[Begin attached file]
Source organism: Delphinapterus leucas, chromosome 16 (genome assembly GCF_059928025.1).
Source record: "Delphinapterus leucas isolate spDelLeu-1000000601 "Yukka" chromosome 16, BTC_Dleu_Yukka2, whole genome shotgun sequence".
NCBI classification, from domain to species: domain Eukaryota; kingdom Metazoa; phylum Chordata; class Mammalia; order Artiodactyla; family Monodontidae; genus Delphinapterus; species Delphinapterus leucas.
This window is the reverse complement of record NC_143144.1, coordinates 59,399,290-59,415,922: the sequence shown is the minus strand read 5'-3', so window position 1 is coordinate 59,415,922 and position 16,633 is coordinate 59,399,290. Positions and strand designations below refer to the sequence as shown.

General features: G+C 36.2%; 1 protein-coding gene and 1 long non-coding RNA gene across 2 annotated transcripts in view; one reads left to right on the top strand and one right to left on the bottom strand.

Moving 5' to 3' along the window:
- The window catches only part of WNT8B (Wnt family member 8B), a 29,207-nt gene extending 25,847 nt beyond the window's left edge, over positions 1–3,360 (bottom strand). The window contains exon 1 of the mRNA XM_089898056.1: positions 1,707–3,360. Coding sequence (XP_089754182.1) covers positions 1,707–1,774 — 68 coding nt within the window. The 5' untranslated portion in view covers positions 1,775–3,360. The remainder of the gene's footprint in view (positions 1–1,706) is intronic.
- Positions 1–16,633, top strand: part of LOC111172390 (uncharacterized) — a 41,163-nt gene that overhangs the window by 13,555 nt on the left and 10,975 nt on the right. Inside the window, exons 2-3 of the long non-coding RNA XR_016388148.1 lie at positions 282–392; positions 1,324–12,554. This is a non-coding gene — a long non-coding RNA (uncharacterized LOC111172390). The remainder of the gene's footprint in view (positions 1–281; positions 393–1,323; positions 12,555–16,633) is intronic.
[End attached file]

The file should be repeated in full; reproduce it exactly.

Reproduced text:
Source organism: Delphinapterus leucas, chromosome 16 (genome assembly GCF_059928025.1).
Source record: "Delphinapterus leucas isolate spDelLeu-1000000601 "Yukka" chromosome 16, BTC_Dleu_Yukka2, whole genome shotgun sequence".
NCBI classification, from domain to species: domain Eukaryota; kingdom Metazoa; phylum Chordata; class Mammalia; order Artiodactyla; family Monodontidae; genus Delphinapterus; species Delphinapterus leucas.
This window is the reverse complement of record NC_143144.1, coordinates 59,399,290-59,415,922: the sequence shown is the minus strand read 5'-3', so window position 1 is coordinate 59,415,922 and position 16,633 is coordinate 59,399,290. Positions and strand designations below refer to the sequence as shown.

General features: G+C 36.2%; 1 protein-coding gene and 1 long non-coding RNA gene across 2 annotated transcripts in view; one reads left to right on the top strand and one right to left on the bottom strand.

Moving 5' to 3' along the window:
- The window catches only part of WNT8B (Wnt family member 8B), a 29,207-nt gene extending 25,847 nt beyond the window's left edge, over positions 1–3,360 (bottom strand). The window contains exon 1 of the mRNA XM_089898056.1: positions 1,707–3,360. Coding sequence (XP_089754182.1) covers positions 1,707–1,774 — 68 coding nt within the window. The 5' untranslated portion in view covers positions 1,775–3,360. The remainder of the gene's footprint in view (positions 1–1,706) is intronic.
- Positions 1–16,633, top strand: part of LOC111172390 (uncharacterized) — a 41,163-nt gene that overhangs the window by 13,555 nt on the left and 10,975 nt on the right. Inside the window, exons 2-3 of the long non-coding RNA XR_016388148.1 lie at positions 282–392; positions 1,324–12,554. This is a non-coding gene — a long non-coding RNA (uncharacterized LOC111172390). The remainder of the gene's footprint in view (positions 1–281; positions 393–1,323; positions 12,555–16,633) is intronic.